“Feet, what do I need you for when I have wings to fly?”
— Frida Kahlo
This hand-pulled letterpress print is printed from hand-lettered original typography and hand-drawn illustrations (in fact, everything was done by hand, the hard way!). This piece was created in opposition to the cruelty and injustice currently being inflicted upon Latino-Americans and Spanish-speaking immigrants. From ICE raids to the DACA repeal, from Joe Arpaio’s tent cities to the president’s obsession with a border wall, our country’s white-supremacist roots are sprouting new growth with each passing day.
Our 26th broadside, Estados Divididos, depicts both the horrors being carried out in today’s America and our hope for clearer skies ahead. The broadside’s two separate color schemes represent two worlds: Mexico and “Gringolandia,” peace and war, heaven and hell, tolerance and bigotry, freedom and captivity, friend and foe. Like a flag—or a war zone—the two full-bleed color fields are sharply bifurcated by a no-man’s-land of Whiteness, representing the border wall of white supremacy that has long since been erected in America. Yet if you follow Frida’s words and footprints, starting in the trouble below and heading upward, you’ll find a way through—a path across the divide.
In recognition of this challenging duality, we are donating a portion of our proceeds to two different nonprofit organizations. One is Border Angels, a San Diego-based organization that provides free bilingual immigration services and consultations, as well as migrant and day-laborer aid and outreach—including border rescue stations and desert water drops. The other donation supports Northwest Immigrant Rights Project, a Seattle-Tacoma-based advocacy group that provides legal assistance to community members facing deportation. This is our second donation to NWIRP, acknowledging the very important and difficult work they tackle, especially in our hometown of Tacoma, at the Northwest Detention Center.
This poster was printed on an antique Vandercook Universal One press. Each piece is printed on archival, 100% rag (cotton) paper, and individually signed and numbered by both artists. The natural deckle (rag) edge of the paper, normally found at the bottom of our broadsides, is at the top edge of this print, forming the edge of Frida’s cloak. This piece was printed in a limited edition, so once the edition sells out, it will not be reprinted. So snag your copy while you can! In the meantime, you can learn more about this broadside and the story behind it on our blog.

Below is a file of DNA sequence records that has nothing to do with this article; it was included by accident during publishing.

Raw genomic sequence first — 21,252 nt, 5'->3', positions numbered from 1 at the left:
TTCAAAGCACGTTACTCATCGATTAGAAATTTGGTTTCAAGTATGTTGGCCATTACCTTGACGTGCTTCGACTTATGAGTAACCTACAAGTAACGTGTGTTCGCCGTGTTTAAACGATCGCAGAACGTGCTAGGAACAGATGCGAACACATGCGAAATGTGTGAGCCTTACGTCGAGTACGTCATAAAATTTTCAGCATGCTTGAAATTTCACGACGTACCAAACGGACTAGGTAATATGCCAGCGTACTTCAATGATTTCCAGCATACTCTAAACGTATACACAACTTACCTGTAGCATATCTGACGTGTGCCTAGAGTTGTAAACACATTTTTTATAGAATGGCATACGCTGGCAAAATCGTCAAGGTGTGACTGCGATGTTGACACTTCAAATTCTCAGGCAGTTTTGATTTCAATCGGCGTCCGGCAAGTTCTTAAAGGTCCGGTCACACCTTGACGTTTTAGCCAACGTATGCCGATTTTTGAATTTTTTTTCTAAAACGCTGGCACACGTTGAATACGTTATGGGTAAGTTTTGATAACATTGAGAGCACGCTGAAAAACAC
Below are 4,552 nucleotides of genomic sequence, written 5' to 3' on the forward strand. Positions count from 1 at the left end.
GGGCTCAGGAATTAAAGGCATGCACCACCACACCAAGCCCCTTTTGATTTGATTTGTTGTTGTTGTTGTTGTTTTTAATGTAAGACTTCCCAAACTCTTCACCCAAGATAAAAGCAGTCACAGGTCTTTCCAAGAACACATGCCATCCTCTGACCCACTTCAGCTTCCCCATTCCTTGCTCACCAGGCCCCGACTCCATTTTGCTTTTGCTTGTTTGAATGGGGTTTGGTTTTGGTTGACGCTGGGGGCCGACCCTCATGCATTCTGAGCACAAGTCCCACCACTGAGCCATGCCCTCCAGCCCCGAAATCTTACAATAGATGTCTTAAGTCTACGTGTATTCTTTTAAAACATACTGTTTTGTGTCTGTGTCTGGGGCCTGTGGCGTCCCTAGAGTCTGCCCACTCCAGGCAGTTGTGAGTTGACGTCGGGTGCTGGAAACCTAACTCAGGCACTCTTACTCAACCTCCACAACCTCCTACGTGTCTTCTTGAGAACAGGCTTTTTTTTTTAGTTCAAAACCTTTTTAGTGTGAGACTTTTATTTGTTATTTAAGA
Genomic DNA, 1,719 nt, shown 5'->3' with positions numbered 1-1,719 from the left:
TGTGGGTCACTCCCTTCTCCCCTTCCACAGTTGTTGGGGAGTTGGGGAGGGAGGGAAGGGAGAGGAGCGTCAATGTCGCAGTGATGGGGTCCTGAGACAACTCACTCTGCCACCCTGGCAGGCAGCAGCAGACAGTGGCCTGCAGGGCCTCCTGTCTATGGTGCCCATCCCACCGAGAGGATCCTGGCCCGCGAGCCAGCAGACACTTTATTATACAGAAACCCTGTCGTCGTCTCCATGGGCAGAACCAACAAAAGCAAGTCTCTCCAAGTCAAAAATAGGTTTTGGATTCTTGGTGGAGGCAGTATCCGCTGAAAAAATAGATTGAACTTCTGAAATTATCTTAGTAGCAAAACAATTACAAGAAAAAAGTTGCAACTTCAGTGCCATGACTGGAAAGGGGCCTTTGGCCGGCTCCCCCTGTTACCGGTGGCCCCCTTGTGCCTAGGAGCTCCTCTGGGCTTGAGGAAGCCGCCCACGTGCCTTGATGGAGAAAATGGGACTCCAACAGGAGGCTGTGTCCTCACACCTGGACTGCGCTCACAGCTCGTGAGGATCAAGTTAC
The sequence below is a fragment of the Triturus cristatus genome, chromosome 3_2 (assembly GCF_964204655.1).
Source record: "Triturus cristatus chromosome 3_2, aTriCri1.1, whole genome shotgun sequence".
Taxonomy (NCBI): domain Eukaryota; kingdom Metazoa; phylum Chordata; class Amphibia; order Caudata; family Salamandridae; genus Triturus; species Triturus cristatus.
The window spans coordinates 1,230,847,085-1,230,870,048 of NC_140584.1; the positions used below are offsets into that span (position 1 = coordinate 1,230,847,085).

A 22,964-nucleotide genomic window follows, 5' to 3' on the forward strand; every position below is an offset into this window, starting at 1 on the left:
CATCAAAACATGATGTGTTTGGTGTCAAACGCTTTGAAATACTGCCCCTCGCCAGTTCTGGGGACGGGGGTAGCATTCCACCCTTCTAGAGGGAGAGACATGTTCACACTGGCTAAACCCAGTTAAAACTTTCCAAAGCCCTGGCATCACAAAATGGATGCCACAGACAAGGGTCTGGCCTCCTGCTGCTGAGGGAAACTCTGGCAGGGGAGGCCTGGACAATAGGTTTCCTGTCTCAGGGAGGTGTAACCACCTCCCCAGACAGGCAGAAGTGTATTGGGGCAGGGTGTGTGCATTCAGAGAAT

Edition size: 200
Paper size: approximately 10 x 18 inches
Frida Kahlo (1907 – 1954) was born Magdalena Carmen Frida Kahlo y Calderón in Coyoacán, Mexico. Growing up in La Casa Azul, Frida would endure lifelong pain due to polio, a near-fatal streetcar accident, and more than 30 surgeries, including foot amputation. She began painting to ease the pain and combat the boredom of bed rest, often creating self portraits. Incorporating symbolism from her own life as well as Mexican popular culture, Frida declared: “I paint my own reality.” She was fearless in depicting the female form and experience, including pregnancy and miscarriage, and her tumultuous relationship with muralist Diego Rivera. Frida and Diego had a shared mexicanidad, an identity born of Mexico’s indigenous cultures and its colonial past, and a common dream of a liberated socialist country. After her wedding to Diego, Frida took to wearing the Tehuana style of dress, including long skirts, embroidered blouses and floral headpieces. Traveling with Diego as he took commissions in the United States, Frida was miserable in “Gringolandia.” Her self portrait on the border between the two countries contrasts belching smokestacks with agrarian themes, juxtaposing electrical wires in America with plant roots in Mexico. One of the most important 20th century artists, Frida’s paintings confront those issues that divide us more than 60 years after her death, including gender and cultural identity, feminism, politics and power.
Illustrated by Chandler O’Leary and printed by Jessica Spring in opposition to racism, injustice, intolerance and walls of hate. October 2017
This original artwork is copyright Chandler O’Leary and Jessica Spring 2017. Copyright is not transferable with the sale of this print. The buyer is not entitled to reproduction rights.
WA state residents are subject to sales tax.
The print is packaged in a clear poly sleeve and will ship flat in a protective mailer, via USPS Priority Mail.